The growth in profit from the increase in concentration did well by the companies’ shareholders. Michaely and his colleagues checked the returns of a theoretical portfolio of long investments (betting that share prices will rise) in industries where concentration grew. The portfolio outperformed the market by 9%.
They found that the mounting concentration gave the buying companies another advantage: They got yet more opportunity to buy other companies and raised the entry barriers to their markets.
The U.S. Department of Justice also published charts showing mounting concentration in numerous industries.
The study therefore seems to belie a great American bluff. Could it be that the slogan that American companies “create value” for investors is twaddle? That much of the value created in all too many industries is simply wealth moving from consumers to companies and investors through increased concentration, rising market power and rising prices?
Maybe the real goal of the Anheuser-Busch-SABMiller merger isn’t to become more efficient but to increase market power and raise prices?
Is America something very different than the myth?
Michaely thinks so: Increased concentration has translated into steeply higher profits and returns on shares, which fits with increased market power and change in the structure of the branches of the American economy.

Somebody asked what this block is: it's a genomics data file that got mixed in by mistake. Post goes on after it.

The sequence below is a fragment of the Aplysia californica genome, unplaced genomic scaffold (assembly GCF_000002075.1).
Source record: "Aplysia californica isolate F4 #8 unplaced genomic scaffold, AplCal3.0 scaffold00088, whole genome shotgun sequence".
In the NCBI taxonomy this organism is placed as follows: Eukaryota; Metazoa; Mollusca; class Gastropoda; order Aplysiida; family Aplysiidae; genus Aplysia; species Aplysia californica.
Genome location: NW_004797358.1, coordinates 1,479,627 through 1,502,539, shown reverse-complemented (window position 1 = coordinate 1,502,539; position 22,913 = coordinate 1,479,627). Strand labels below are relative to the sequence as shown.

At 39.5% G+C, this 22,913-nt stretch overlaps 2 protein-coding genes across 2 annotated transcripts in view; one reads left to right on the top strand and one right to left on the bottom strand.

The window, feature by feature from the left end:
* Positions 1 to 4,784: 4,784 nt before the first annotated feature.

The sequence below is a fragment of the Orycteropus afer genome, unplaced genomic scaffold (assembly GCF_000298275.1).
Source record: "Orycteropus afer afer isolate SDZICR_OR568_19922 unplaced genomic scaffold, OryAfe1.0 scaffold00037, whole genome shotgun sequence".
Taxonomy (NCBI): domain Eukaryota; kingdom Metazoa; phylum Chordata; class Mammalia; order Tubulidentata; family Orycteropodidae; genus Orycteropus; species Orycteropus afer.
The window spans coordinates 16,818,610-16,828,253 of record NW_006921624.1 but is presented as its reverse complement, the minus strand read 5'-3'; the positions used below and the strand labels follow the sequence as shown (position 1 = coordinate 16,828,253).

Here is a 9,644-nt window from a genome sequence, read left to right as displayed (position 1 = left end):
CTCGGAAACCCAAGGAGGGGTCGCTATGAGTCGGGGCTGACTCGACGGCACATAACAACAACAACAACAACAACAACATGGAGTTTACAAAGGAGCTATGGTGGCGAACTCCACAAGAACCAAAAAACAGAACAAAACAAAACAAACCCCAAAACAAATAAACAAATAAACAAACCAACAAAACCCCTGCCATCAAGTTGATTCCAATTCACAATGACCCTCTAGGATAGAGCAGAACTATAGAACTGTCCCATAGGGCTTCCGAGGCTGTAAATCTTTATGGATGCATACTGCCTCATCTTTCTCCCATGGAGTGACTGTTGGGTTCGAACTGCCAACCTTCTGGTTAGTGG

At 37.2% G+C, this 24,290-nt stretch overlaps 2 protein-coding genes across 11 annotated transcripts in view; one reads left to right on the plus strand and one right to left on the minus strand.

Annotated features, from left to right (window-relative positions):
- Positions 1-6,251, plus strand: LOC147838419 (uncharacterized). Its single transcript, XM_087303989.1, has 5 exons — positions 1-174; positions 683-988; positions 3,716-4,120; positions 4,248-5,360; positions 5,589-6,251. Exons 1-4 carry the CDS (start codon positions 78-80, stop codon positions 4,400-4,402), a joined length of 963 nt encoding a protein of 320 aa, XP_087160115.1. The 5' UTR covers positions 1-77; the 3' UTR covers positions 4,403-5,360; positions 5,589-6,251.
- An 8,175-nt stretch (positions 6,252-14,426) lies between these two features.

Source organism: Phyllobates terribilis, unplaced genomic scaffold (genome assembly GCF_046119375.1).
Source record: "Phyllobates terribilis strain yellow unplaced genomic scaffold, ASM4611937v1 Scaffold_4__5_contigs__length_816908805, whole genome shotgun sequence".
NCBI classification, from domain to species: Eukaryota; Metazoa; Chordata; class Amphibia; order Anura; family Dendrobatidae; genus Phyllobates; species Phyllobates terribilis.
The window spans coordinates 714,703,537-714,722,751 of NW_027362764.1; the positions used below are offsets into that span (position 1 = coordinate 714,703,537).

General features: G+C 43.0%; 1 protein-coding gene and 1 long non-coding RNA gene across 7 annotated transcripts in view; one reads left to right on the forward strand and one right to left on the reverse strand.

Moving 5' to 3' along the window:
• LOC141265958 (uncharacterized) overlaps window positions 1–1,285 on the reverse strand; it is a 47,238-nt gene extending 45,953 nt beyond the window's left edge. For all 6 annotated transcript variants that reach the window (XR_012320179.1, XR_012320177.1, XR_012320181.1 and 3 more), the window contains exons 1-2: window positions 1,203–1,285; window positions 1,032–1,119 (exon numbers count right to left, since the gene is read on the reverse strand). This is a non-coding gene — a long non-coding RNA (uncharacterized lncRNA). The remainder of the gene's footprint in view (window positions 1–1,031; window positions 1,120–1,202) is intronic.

Michaely is a professor of financing, not antitrust or industrial organization. But he takes the leap of hinting that the mounting concentration in America isn’t driven by technological change, but political decisions. George Bush junion's election was a turning point, he suggests: Antitrust policy under him became more biased toward the big companies. Michaely notes the drop in antitrust investigations from that time.
Historians might argue that American antitrust powers began to weaken 50 years ago and that the political power of the giant companies has done nothing but grow in that time. They field top experts who state that the mergers won’t hurt competition in the industry, they will show that competition remains fierce, that the market is complex and that the merger is necessary for the sake of the firms’ efficiency and the interests of the workers and consumers. In practice, however, as the study by Michaely and his colleagues shows, the companies’ market power and profitability have been rising.
Could the growing inequality in the U.S. arise not only from technological advance and globalization, but the ability of the giants to jack up prices and share the loot with their shareholders and top people? Could it be that behind the PR of the companies, energies in American business are devoted to increasing concentration, to raising entry barriers, to damping competition and to accruing monopolistic rents? Is rising concentration another aspect of the “winner takes all” economics?